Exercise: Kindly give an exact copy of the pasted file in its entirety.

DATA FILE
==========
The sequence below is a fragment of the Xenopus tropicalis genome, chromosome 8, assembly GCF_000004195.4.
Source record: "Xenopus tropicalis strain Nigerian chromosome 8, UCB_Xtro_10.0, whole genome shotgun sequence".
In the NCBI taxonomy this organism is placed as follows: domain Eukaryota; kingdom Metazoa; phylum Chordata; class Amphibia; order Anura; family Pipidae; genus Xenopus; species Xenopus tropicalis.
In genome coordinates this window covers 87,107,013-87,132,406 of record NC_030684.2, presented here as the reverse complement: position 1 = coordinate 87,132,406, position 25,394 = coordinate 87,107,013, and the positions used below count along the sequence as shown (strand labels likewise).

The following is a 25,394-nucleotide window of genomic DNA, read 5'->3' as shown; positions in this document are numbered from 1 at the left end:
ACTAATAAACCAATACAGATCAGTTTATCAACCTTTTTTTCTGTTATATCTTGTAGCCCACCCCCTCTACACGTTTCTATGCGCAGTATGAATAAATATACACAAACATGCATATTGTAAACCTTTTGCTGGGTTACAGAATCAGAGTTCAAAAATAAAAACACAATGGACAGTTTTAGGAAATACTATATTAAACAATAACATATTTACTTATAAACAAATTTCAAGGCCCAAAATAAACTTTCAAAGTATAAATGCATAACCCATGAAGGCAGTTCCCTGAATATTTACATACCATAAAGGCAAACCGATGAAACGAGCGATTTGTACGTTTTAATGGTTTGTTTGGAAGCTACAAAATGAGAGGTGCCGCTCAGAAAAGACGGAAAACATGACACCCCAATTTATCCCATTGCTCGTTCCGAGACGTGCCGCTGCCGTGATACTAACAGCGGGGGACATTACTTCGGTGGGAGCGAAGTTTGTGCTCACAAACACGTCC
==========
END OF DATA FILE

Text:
The sequence below is a fragment of the Xenopus tropicalis genome, chromosome 8, assembly GCF_000004195.4.
Source record: "Xenopus tropicalis strain Nigerian chromosome 8, UCB_Xtro_10.0, whole genome shotgun sequence".
In the NCBI taxonomy this organism is placed as follows: domain Eukaryota; kingdom Metazoa; phylum Chordata; class Amphibia; order Anura; family Pipidae; genus Xenopus; species Xenopus tropicalis.
In genome coordinates this window covers 87,107,013-87,132,406 of record NC_030684.2, presented here as the reverse complement: position 1 = coordinate 87,132,406, position 25,394 = coordinate 87,107,013, and the positions used below count along the sequence as shown (strand labels likewise).

The following is a 25,394-nucleotide window of genomic DNA, read 5'->3' as shown; positions in this document are numbered from 1 at the left end:
ACTAATAAACCAATACAGATCAGTTTATCAACCTTTTTTTCTGTTATATCTTGTAGCCCACCCCCTCTACACGTTTCTATGCGCAGTATGAATAAATATACACAAACATGCATATTGTAAACCTTTTGCTGGGTTACAGAATCAGAGTTCAAAAATAAAAACACAATGGACAGTTTTAGGAAATACTATATTAAACAATAACATATTTACTTATAAACAAATTTCAAGGCCCAAAATAAACTTTCAAAGTATAAATGCATAACCCATGAAGGCAGTTCCCTGAATATTTACATACCATAAAGGCAAACCGATGAAACGAGCGATTTGTACGTTTTAATGGTTTGTTTGGAAGCTACAAAATGAGAGGTGCCGCTCAGAAAAGACGGAAAACATGACACCCCAATTTATCCCATTGCTCGTTCCGAGACGTGCCGCTGCCGTGATACTAACAGCGGGGGACATTACTTCGGTGGGAGCGAAGTTTGTGCTCACAAACACGTCC